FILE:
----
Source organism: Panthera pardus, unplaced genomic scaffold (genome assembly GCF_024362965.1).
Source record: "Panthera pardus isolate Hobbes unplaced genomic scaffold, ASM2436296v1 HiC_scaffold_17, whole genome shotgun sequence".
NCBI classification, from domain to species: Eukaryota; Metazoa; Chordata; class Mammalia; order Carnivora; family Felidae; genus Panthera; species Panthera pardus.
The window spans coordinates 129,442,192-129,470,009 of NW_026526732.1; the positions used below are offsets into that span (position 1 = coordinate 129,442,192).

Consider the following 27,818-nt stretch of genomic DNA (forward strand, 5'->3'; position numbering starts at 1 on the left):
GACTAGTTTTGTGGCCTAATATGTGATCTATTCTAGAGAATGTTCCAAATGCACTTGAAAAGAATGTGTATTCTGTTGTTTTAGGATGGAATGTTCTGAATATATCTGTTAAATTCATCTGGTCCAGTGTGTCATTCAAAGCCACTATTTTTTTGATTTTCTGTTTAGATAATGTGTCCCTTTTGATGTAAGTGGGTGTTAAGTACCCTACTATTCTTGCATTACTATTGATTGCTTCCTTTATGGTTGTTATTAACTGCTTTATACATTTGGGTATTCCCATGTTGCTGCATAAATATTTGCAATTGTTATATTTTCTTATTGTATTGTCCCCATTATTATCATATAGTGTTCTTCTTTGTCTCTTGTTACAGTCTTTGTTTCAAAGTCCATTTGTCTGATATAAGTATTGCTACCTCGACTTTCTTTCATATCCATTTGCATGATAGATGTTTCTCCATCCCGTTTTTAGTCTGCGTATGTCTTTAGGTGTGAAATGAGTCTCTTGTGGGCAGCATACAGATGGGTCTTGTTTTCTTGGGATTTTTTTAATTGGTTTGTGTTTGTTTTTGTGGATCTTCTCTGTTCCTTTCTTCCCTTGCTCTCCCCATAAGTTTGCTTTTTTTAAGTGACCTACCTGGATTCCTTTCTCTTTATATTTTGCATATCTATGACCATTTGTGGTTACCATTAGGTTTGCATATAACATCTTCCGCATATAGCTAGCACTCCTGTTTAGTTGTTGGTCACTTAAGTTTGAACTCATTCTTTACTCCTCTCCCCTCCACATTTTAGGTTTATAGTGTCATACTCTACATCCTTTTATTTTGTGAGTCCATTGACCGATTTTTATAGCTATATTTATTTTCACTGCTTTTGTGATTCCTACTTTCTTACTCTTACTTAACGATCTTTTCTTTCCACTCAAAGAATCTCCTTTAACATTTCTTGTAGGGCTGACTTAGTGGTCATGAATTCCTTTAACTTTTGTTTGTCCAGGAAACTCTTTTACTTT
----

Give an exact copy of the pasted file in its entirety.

Source organism: Panthera pardus, unplaced genomic scaffold (genome assembly GCF_024362965.1).
Source record: "Panthera pardus isolate Hobbes unplaced genomic scaffold, ASM2436296v1 HiC_scaffold_17, whole genome shotgun sequence".
NCBI classification, from domain to species: Eukaryota; Metazoa; Chordata; class Mammalia; order Carnivora; family Felidae; genus Panthera; species Panthera pardus.
The window spans coordinates 129,442,192-129,470,009 of NW_026526732.1; the positions used below are offsets into that span (position 1 = coordinate 129,442,192).

Consider the following 27,818-nt stretch of genomic DNA (forward strand, 5'->3'; position numbering starts at 1 on the left):
GACTAGTTTTGTGGCCTAATATGTGATCTATTCTAGAGAATGTTCCAAATGCACTTGAAAAGAATGTGTATTCTGTTGTTTTAGGATGGAATGTTCTGAATATATCTGTTAAATTCATCTGGTCCAGTGTGTCATTCAAAGCCACTATTTTTTTGATTTTCTGTTTAGATAATGTGTCCCTTTTGATGTAAGTGGGTGTTAAGTACCCTACTATTCTTGCATTACTATTGATTGCTTCCTTTATGGTTGTTATTAACTGCTTTATACATTTGGGTATTCCCATGTTGCTGCATAAATATTTGCAATTGTTATATTTTCTTATTGTATTGTCCCCATTATTATCATATAGTGTTCTTCTTTGTCTCTTGTTACAGTCTTTGTTTCAAAGTCCATTTGTCTGATATAAGTATTGCTACCTCGACTTTCTTTCATATCCATTTGCATGATAGATGTTTCTCCATCCCGTTTTTAGTCTGCGTATGTCTTTAGGTGTGAAATGAGTCTCTTGTGGGCAGCATACAGATGGGTCTTGTTTTCTTGGGATTTTTTTAATTGGTTTGTGTTTGTTTTTGTGGATCTTCTCTGTTCCTTTCTTCCCTTGCTCTCCCCATAAGTTTGCTTTTTTTAAGTGACCTACCTGGATTCCTTTCTCTTTATATTTTGCATATCTATGACCATTTGTGGTTACCATTAGGTTTGCATATAACATCTTCCGCATATAGCTAGCACTCCTGTTTAGTTGTTGGTCACTTAAGTTTGAACTCATTCTTTACTCCTCTCCCCTCCACATTTTAGGTTTATAGTGTCATACTCTACATCCTTTTATTTTGTGAGTCCATTGACCGATTTTTATAGCTATATTTATTTTCACTGCTTTTGTGATTCCTACTTTCTTACTCTTACTTAACGATCTTTTCTTTCCACTCAAAGAATCTCCTTTAACATTTCTTGTAGGGCTGACTTAGTGGTCATGAATTCCTTTAACTTTTGTTTGTCCAGGAAACTCTTTTACTTT